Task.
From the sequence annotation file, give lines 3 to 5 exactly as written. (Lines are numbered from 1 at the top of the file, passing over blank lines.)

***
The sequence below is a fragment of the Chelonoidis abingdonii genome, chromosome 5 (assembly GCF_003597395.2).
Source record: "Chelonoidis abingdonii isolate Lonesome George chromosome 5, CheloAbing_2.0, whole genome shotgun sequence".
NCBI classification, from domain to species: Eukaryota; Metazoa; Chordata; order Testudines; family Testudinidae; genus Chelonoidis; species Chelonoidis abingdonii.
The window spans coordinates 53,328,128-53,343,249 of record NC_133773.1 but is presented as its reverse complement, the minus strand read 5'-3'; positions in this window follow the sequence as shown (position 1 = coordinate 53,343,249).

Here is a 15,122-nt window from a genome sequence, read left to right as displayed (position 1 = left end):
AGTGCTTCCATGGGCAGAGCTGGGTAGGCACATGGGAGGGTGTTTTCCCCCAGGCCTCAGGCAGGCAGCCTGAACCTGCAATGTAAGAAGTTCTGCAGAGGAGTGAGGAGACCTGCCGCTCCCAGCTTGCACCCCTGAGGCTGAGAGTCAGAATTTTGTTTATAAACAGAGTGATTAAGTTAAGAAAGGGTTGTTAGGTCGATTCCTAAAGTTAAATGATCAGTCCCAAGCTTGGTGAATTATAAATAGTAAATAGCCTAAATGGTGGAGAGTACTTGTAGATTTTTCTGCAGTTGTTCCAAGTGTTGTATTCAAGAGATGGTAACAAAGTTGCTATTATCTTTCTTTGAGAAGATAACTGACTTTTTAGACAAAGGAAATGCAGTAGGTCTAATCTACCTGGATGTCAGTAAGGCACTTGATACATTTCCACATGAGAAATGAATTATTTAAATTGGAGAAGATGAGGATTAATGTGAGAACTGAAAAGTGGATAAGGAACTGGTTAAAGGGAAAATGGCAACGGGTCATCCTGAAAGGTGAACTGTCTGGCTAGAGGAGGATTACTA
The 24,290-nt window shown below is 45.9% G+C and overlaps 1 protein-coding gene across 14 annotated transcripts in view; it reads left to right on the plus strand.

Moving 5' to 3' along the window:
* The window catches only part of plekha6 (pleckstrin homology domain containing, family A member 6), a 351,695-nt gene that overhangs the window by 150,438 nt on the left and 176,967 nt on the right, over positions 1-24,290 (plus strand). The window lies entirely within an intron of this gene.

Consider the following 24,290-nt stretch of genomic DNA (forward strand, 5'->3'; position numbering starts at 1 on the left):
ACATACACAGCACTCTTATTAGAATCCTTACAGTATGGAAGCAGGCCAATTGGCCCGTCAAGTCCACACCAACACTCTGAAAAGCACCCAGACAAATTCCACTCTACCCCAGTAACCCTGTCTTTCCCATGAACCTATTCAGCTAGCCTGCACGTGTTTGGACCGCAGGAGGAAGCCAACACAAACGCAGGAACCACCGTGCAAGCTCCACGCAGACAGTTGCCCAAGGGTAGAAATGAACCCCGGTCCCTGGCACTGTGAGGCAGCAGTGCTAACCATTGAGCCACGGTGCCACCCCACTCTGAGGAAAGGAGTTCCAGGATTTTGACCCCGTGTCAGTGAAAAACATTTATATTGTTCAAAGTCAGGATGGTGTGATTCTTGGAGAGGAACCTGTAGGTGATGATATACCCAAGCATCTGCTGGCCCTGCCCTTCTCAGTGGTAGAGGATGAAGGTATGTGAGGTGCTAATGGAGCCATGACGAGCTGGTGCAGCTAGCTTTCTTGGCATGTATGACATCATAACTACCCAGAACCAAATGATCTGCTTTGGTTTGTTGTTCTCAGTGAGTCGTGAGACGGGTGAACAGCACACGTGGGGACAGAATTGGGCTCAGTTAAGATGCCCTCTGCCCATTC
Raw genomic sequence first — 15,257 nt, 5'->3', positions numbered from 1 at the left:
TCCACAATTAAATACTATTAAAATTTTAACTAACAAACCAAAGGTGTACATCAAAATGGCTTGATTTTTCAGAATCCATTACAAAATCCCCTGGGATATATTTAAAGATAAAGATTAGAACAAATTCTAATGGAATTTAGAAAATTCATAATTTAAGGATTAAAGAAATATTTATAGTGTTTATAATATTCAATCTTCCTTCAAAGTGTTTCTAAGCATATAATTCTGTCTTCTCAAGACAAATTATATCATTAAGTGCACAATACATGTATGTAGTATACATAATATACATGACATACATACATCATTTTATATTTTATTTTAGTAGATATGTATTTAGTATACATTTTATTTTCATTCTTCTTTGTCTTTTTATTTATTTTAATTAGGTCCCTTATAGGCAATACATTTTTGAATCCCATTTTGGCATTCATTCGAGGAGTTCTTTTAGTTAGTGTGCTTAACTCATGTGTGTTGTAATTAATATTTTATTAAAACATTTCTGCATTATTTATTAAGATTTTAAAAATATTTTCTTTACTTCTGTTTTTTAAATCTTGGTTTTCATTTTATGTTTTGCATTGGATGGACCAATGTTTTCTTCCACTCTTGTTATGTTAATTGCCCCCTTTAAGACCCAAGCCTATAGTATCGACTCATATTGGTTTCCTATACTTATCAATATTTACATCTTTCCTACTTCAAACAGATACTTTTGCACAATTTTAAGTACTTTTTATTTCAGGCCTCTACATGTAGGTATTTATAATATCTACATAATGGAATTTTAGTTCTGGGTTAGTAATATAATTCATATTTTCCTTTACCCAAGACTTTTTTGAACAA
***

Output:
NCBI classification, from domain to species: Eukaryota; Metazoa; Chordata; order Testudines; family Testudinidae; genus Chelonoidis; species Chelonoidis abingdonii.
The window spans coordinates 53,328,128-53,343,249 of record NC_133773.1 but is presented as its reverse complement, the minus strand read 5'-3'; positions in this window follow the sequence as shown (position 1 = coordinate 53,343,249).

Here is a 15,122-nt window from a genome sequence, read left to right as displayed (position 1 = left end):